Monday, June 30, 2008

Rescue Dogs

I need to get serious for a few minutes. A friend has tapped into my guilt over breeding my dogs and I need to explain my feelings. When my first litter was born in 1961 I was a kid and the breeding was accidental. Yes, my bitch should have been spayed and would have been if I had the money available to do it at that time. I believe very strongly in subsidized spay and neuter programs. I really think a big part of the problem would be addressed if more people were able to afford the procedures. Yes, vets need to make a living, but pet overpopulation is their problem, too.

Anyway, even though I was quite young, I managed to find good loving homes for my puppies and as I stated once before, they lived into their teens. Since the time I had that litter and my second litter, in 2006, I have shared my home with eight rescued dogs, all of whom were either abused or neglected. We also took in two others that we fostered and found them safe permanent homes.

When I got involved with Portuguese Water Dogs I didn't intend to breed, but slowly came to that decision. We proceeded only after all health screenings were done. Right up to the day we bred Samba, I still wondered if I was doing the right thing. I am terribly aware of the numbers of dogs and puppies that desperately need homes. I have even had doubts at times since my pups arrived as to whether I did the right thing.

Bentley was my first PWD and as much as I loved him, he was not the finest example of breeding. I very much wanted to combine certain lines and produce the best litter I could. Fudge is from a fine line of American produced show dogs and Samba is from Portuguese working dogs. I think our pups are a great combination of the two.
Every day when I look at them I feel pride and amazement at what we've produced. Having held them when they were seconds old and having been there for every event in their lives, has given us a very special bond.

We now have twelve dogs, eight PWDs and four mixed breed rescued dogs that all still carry baggage from their early days of abuse. We have had to work extra hard to get past their early memories and behavior problems, but it was worth every minute. I don't think we treat our mixed breed dogs any differently than our purebreds. They get the same food, health care and training. They travel with us and sleep with us. There is no difference. We will probably own more rescues in the future, as there is no shortage of them.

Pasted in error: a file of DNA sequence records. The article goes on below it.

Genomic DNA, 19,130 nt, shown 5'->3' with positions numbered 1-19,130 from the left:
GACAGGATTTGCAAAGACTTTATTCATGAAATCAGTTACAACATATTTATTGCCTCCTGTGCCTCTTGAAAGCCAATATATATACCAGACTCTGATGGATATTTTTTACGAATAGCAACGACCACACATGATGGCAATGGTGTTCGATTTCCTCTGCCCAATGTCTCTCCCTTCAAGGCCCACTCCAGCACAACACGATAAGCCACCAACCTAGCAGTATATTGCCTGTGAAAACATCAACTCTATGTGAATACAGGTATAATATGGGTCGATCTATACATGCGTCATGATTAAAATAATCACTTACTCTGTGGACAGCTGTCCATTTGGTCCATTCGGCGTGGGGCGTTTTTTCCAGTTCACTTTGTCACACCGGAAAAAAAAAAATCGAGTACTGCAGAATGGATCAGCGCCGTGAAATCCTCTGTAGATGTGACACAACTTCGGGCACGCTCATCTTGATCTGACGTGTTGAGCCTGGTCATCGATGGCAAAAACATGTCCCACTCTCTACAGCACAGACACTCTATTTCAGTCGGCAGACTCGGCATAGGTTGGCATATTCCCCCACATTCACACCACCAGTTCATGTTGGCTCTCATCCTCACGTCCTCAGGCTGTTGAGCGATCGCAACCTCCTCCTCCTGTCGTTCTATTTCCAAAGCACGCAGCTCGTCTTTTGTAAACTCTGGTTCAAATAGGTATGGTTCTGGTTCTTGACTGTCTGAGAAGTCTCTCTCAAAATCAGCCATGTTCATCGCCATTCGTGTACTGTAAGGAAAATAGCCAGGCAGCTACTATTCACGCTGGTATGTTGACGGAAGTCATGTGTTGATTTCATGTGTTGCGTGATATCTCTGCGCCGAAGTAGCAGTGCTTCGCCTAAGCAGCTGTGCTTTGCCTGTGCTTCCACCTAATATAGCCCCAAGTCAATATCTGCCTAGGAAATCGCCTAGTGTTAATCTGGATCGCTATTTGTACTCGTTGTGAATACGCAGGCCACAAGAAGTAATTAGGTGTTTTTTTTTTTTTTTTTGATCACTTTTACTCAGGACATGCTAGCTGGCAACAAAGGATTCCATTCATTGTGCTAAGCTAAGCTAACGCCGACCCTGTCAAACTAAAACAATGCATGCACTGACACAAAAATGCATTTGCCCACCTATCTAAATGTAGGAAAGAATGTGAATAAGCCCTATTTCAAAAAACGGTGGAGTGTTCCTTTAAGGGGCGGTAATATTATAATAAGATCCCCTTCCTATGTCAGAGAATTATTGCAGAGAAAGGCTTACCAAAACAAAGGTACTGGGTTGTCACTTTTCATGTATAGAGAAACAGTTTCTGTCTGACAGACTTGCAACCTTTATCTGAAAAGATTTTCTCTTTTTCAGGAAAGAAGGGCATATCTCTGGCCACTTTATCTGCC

Yes, I feel guilty at times. Perhaps I am perpetuating the problem. My females are all spayed and all but two males are neutered. Fudge was purchased on a breeding contract. I am obligated to either freeze semen or keep him intact. I'm not sure I'm finished showing him, so for now he will remain intact. Noah is currently intact. I haven't made up my mind yet what I'm doing with him. He will certainly not be allowed to roam or have access to any intact females.

I have read a number of reports lately on the medical pros and cons of spaying and neutering. Our breed club recommends waiting until the animal is fourteen months old. We had Bentley neutered when he was 6 months old and he had a number of problems with his back and legs. He never developed the heavy muscles that I see in my current PWDs. I don't know if waiting is the reason, but if it saves the dog the pain that Bentley lived with, then it is surely worth waiting.

Will I breed again? Probably not. I won't say never. My guilt is close to the surface on this subject and I can only do my best for my dogs and encourage others to do the same. I try to be available to my puppy buyers for any help or encouragement I can give. I can support local shelters and continue my own education on health and legal issues. My dogs are now, and have always been an important part of my life.

1 comment:

Nicki said...

Sue-if everyone who bred dogs was as conscientious (not sure I spelled that right) as you then we would not have the problem we have today. Someone has to breed quality dogs or the breeds and the traits that we love will die out. I only know a few breeders on a personal level (two-to be exact)that I feel do or have done it the right way. You are one of the two. I don't know much about PWD but I know that you know enough about them to have produced a nice litter from two great parents and that anyone who keeps six of the pups must be very devoted to the breed and has chosen to have a litter to perpetuate and improve upon the finest qualities of that breed.